The centenary of the outbreak of World War I has seen an avalanche—or perhaps in the context it ought to be a barrage—of new books on the subject, but few are as scholarly and well-written as this one by Allan Mallinson. The author was a cavalry brigadier in the British Army and a military attaché at various embassies including Rome, so he writes from a military and diplomatic perspective that allows him to make highly intelligent and informed value judgments. Moreover, as the author of the Matthew Hervey series of fictional works set in the post-Waterloo period, he is also able to present the unfolding human catastrophe of 1914 with a trained novelist’s eye.
Mallinson is particularly good at looking carefully at Winston Churchill’s role in the events of 1914. As First Lord of the Admiralty, Churchill was of course at the very heart of British decision-making. Accordingly, he comes in for a major review.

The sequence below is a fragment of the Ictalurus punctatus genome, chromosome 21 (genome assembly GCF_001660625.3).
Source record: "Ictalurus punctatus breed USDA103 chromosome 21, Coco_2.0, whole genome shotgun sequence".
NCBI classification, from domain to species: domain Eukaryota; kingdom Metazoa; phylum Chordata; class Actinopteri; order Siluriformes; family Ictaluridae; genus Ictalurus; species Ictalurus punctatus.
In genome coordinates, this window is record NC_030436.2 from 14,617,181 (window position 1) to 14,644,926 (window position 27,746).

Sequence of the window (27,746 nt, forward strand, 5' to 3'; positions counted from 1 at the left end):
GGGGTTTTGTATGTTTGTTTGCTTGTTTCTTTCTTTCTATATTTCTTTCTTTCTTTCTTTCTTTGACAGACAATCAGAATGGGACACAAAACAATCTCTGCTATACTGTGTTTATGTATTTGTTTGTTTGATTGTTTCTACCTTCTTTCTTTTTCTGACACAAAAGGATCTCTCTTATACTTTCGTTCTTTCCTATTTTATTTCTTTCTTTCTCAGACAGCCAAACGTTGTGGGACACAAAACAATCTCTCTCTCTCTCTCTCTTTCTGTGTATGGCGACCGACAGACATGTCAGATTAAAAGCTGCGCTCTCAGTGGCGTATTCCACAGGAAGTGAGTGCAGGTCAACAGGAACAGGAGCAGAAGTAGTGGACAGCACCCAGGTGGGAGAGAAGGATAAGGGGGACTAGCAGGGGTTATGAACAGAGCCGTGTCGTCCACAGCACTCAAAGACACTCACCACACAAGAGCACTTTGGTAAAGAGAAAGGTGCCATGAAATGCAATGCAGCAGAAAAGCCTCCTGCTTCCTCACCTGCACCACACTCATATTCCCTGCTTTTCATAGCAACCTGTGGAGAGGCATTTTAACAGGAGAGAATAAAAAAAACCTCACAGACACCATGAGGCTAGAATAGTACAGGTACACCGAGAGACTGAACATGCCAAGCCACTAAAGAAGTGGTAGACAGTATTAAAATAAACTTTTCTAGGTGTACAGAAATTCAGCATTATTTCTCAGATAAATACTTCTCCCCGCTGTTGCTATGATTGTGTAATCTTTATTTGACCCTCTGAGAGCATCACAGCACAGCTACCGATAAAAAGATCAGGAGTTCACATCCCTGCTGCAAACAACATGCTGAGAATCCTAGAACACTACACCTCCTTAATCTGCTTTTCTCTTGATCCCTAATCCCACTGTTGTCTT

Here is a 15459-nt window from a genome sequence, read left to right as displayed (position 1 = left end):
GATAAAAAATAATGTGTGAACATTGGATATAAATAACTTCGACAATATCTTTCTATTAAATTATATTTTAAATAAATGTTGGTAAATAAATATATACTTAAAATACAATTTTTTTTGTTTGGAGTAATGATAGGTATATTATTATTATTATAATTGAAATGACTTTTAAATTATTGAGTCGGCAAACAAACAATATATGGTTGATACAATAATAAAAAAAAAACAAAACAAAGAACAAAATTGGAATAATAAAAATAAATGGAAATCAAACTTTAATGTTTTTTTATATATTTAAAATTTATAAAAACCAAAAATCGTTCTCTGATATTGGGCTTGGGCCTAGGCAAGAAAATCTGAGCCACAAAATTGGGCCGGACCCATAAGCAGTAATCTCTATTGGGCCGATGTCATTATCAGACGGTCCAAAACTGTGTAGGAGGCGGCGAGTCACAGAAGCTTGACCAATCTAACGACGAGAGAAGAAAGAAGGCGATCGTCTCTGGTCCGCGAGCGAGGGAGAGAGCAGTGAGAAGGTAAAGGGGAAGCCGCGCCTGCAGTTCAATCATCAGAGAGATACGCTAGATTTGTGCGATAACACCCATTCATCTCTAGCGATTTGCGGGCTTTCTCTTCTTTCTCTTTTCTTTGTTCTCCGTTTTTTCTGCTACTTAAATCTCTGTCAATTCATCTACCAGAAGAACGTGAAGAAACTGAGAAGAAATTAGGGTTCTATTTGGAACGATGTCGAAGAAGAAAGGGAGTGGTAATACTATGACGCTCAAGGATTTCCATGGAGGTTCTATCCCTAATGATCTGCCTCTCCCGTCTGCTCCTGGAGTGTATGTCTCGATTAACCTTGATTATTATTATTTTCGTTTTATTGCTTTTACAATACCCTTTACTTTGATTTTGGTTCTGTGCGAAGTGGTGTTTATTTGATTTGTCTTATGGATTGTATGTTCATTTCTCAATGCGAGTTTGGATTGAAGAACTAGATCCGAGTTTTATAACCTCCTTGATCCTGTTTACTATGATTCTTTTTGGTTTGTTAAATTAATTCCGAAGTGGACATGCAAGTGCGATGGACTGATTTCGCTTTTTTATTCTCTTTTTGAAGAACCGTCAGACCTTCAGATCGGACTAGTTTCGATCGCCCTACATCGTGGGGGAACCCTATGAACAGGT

The author acquits Churchill of the charge of war-mongering—as anyone but the most overheated revisionist surely must—and points out the enormous sense of responsibility that rested on the few British decision makers, particularly those like Churchill, with a finely-developed sense of the past and Britain’s ancient role in balancing power in Europe.
This is history-writing at its best and moreover, as the title implies, it does not adopt the fashionable post-modernist view that all the European Great Powers were equally to blame for the tragedy. Instead Mallinson rightly fastens the blame solely where it ought to belong, on the Central Powers.
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